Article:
August 20, 2019

Are you worried about RTI? Do you know what it is?

As from 6th April 2013 all employers will need to tell HMRC every time they pay someone. This is known as Real Time Information (RTI). Whether it is the usual staff getting their monthly pay, or a casual member of staff getting cash for helping you out for a couple of days, the taxman needs to know.

If you run your own payroll, the chances are you are using software to do the calculations. It is likely that it will also file the necessary forms on line for you but it is worth checking.

The logic behind this change is that HMRC will be able to link multiple employments together as they are happening and make sure the correct tax code is being used. This should stop so many employees getting bills sometime 3 years after the tax year in question. The other benefit to the taxman is they know how much you should be sending them each month so, if you don’t pay, they know how much to chase you for!

The emphasis will again be put on the employer to ensure that the employee is entitled to work in the UK. For new employees, HMRC suggest seeing a copy of the passport to confirm name, date of birth and help towards a right to work in the UK. If a potential member of staff does not have a passport, HMRC suggest a birth certificate as an alternative. That is all very well unless the female in question has got married. How do you then match the name to the individual without marriage certificates etc? There are alternative documents that can be produced, but does someone turning up for a day’s work carry these papers about as well as their National Insurance number – they may need to in future.

Once the individual is set up within a payroll system, the operation should be straightforward. It’s a bit like sending HMRC a copy of the payslip each time you work out pay as well as giving one to the employee. If it is a casual worker who gets paid cash at the end of the day, it is up to you to work out the correct figure to pay. In a very few cases such as this one, you can send the copy of the payment details through to HMRC within 7 days of making the payment. Most other cases you need to tell them on or before the date the payment is made.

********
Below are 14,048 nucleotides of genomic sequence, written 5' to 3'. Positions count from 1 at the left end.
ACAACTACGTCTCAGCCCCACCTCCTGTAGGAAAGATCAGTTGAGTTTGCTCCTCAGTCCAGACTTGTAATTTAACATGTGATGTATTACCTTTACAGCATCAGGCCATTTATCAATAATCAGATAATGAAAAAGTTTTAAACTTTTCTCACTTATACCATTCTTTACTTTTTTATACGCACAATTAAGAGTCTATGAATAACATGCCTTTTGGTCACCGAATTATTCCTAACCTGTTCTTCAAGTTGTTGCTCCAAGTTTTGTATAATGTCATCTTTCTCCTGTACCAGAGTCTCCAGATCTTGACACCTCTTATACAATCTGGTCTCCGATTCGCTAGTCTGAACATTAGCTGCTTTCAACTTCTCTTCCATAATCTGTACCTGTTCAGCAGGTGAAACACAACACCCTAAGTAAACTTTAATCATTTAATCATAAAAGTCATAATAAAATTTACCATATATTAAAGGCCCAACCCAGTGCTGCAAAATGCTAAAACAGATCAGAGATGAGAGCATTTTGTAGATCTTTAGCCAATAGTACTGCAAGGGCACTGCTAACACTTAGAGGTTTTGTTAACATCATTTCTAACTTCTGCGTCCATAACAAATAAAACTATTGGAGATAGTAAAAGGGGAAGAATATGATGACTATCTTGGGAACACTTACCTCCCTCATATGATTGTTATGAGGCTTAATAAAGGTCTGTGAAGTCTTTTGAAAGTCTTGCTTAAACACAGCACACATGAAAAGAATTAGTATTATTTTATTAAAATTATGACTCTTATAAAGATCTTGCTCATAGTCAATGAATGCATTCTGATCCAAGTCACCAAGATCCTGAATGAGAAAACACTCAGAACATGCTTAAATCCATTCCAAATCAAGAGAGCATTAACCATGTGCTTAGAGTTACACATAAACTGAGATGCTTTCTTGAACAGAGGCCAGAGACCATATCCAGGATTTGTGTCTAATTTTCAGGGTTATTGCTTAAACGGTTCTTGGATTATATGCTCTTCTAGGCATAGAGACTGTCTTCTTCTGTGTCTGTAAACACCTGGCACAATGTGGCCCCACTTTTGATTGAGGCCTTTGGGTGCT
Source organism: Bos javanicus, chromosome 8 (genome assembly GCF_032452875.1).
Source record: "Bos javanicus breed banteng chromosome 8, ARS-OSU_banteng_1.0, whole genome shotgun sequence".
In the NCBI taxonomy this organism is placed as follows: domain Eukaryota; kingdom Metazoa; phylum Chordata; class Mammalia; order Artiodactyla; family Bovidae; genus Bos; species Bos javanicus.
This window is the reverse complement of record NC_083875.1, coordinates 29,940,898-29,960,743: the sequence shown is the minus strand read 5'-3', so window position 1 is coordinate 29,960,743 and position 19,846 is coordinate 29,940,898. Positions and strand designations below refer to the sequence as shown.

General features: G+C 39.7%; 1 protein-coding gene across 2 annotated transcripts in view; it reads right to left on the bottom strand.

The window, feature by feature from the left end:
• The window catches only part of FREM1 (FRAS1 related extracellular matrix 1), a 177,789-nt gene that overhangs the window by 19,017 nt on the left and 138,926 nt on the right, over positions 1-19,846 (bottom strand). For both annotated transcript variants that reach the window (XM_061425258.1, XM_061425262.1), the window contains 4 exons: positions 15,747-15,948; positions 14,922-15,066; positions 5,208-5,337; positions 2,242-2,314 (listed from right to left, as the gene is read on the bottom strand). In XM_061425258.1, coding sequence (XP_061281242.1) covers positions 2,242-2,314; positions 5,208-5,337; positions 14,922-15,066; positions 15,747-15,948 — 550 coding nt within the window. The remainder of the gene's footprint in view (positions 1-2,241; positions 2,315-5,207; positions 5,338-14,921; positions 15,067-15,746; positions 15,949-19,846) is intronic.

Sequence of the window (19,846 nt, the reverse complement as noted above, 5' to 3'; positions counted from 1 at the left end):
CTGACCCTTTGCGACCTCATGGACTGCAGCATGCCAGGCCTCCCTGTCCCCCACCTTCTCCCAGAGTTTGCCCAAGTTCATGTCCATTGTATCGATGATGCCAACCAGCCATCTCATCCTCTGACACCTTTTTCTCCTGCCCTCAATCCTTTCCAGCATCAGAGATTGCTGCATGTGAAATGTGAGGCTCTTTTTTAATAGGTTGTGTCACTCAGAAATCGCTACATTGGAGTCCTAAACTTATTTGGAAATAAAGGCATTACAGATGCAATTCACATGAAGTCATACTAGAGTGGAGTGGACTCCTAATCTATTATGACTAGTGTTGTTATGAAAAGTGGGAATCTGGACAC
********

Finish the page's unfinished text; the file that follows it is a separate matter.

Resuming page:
How many hours do you work ?

As part of the new regime that HMRC are bringing in for payroll know as RTI (Real Time Information) you will need to declare whether each employee does under 16 hours, 16 – 30 or over 30 per week or is an occasional worker. As a business owner, you may well do over 30, but how many do you get paid for?

 

At minimum wage (currently £6.19 per hour) you would need to be taking a salary of £9,657 to meet this hourly rate on 30 hours per week. If you are a director of a company, it may be that your company recognises your efforts by paying you a dividend depending on the profitability of the company. Even if it does not have the cash to pay you at the time, it may reserve the funds by adding it to the amount the company owes you. This is not uncommon. Dividends do not attract National Insurance whereas salary does.

 

So, is this a ploy by HMRC to ensure that company directors are getting a fair wage or will they start chasing those companies that primarily pay their directors by way of dividends on their shareholdings?

 

The good news is there is another box to tick which says the hours are unspecified. As a director you may choose how many or how few you work so this sounds like a more accurate answer.

 

If you employ your children during the school holidays to create PowerPoint slides, help with your web site, proof read the book or reports you have written, they would be counted as ‘occasional’ workers so must go on the payroll, but you don’t have to pay them every month. Remember this is an allowable expense of the business and will reduce the tax bill whether you are a sole trader or a limited company unless – of course – you pay them a huge salary. The minimum wage for under 18s is £3.68 per hour.